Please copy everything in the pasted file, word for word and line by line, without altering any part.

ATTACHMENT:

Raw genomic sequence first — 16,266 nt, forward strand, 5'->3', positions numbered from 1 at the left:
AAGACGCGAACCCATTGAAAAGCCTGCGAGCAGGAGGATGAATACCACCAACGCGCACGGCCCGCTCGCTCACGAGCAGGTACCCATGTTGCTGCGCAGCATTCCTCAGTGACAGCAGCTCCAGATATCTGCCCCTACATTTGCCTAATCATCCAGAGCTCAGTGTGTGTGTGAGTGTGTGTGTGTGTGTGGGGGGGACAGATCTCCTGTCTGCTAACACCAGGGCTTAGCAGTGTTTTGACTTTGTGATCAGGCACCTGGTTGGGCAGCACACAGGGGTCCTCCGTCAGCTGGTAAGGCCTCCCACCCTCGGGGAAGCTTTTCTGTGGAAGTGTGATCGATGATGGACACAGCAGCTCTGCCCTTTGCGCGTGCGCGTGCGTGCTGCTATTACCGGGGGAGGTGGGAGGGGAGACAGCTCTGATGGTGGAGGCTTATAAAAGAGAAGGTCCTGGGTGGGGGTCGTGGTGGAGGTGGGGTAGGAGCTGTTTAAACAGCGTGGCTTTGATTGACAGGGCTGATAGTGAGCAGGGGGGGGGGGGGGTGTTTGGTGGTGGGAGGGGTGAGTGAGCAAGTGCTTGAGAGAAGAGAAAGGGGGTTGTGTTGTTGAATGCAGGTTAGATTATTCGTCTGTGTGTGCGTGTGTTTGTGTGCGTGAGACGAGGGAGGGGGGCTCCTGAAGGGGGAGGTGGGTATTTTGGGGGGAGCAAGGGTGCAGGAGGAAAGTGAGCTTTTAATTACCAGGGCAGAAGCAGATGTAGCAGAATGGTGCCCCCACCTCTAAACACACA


Raw genomic sequence first — 16,266 nt, forward strand, 5'->3', positions numbered from 1 at the left:
AAGACGCGAACCCATTGAAAAGCCTGCGAGCAGGAGGATGAATACCACCAACGCGCACGGCCCGCTCGCTCACGAGCAGGTACCCATGTTGCTGCGCAGCATTCCTCAGTGACAGCAGCTCCAGATATCTGCCCCTACATTTGCCTAATCATCCAGAGCTCAGTGTGTGTGTGAGTGTGTGTGTGTGTGTGGGGGGGACAGATCTCCTGTCTGCTAACACCAGGGCTTAGCAGTGTTTTGACTTTGTGATCAGGCACCTGGTTGGGCAGCACACAGGGGTCCTCCGTCAGCTGGTAAGGCCTCCCACCCTCGGGGAAGCTTTTCTGTGGAAGTGTGATCGATGATGGACACAGCAGCTCTGCCCTTTGCGCGTGCGCGTGCGTGCTGCTATTACCGGGGGAGGTGGGAGGGGAGACAGCTCTGATGGTGGAGGCTTATAAAAGAGAAGGTCCTGGGTGGGGGTCGTGGTGGAGGTGGGGTAGGAGCTGTTTAAACAGCGTGGCTTTGATTGACAGGGCTGATAGTGAGCAGGGGGGGGGGGGGGTGTTTGGTGGTGGGAGGGGTGAGTGAGCAAGTGCTTGAGAGAAGAGAAAGGGGGTTGTGTTGTTGAATGCAGGTTAGATTATTCGTCTGTGTGTGCGTGTGTTTGTGTGCGTGAGACGAGGGAGGGGGGCTCCTGAAGGGGGAGGTGGGTATTTTGGGGGGAGCAAGGGTGCAGGAGGAAAGTGAGCTTTTAATTACCAGGGCAGAAGCAGATGTAGCAGAATGGTGCCCCCACCTCTAAACACACA